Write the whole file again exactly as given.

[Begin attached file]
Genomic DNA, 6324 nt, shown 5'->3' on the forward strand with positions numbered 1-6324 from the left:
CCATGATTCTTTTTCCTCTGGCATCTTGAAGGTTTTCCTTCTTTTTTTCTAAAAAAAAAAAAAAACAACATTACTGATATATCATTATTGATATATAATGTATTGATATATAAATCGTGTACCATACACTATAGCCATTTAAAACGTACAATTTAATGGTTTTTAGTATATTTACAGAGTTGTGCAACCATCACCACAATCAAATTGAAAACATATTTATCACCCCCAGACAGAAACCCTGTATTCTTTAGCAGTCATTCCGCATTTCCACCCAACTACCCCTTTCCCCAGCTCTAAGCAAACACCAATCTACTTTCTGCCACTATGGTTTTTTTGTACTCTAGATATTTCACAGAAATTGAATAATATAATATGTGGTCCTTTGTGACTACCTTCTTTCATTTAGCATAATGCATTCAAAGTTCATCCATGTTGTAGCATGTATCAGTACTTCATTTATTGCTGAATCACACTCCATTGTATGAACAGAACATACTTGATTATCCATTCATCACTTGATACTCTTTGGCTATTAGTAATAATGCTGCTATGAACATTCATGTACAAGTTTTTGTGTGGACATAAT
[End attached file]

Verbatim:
Genomic DNA, 6324 nt, shown 5'->3' on the forward strand with positions numbered 1-6324 from the left:
CCATGATTCTTTTTCCTCTGGCATCTTGAAGGTTTTCCTTCTTTTTTTCTAAAAAAAAAAAAAAACAACATTACTGATATATCATTATTGATATATAATGTATTGATATATAAATCGTGTACCATACACTATAGCCATTTAAAACGTACAATTTAATGGTTTTTAGTATATTTACAGAGTTGTGCAACCATCACCACAATCAAATTGAAAACATATTTATCACCCCCAGACAGAAACCCTGTATTCTTTAGCAGTCATTCCGCATTTCCACCCAACTACCCCTTTCCCCAGCTCTAAGCAAACACCAATCTACTTTCTGCCACTATGGTTTTTTTGTACTCTAGATATTTCACAGAAATTGAATAATATAATATGTGGTCCTTTGTGACTACCTTCTTTCATTTAGCATAATGCATTCAAAGTTCATCCATGTTGTAGCATGTATCAGTACTTCATTTATTGCTGAATCACACTCCATTGTATGAACAGAACATACTTGATTATCCATTCATCACTTGATACTCTTTGGCTATTAGTAATAATGCTGCTATGAACATTCATGTACAAGTTTTTGTGTGGACATAAT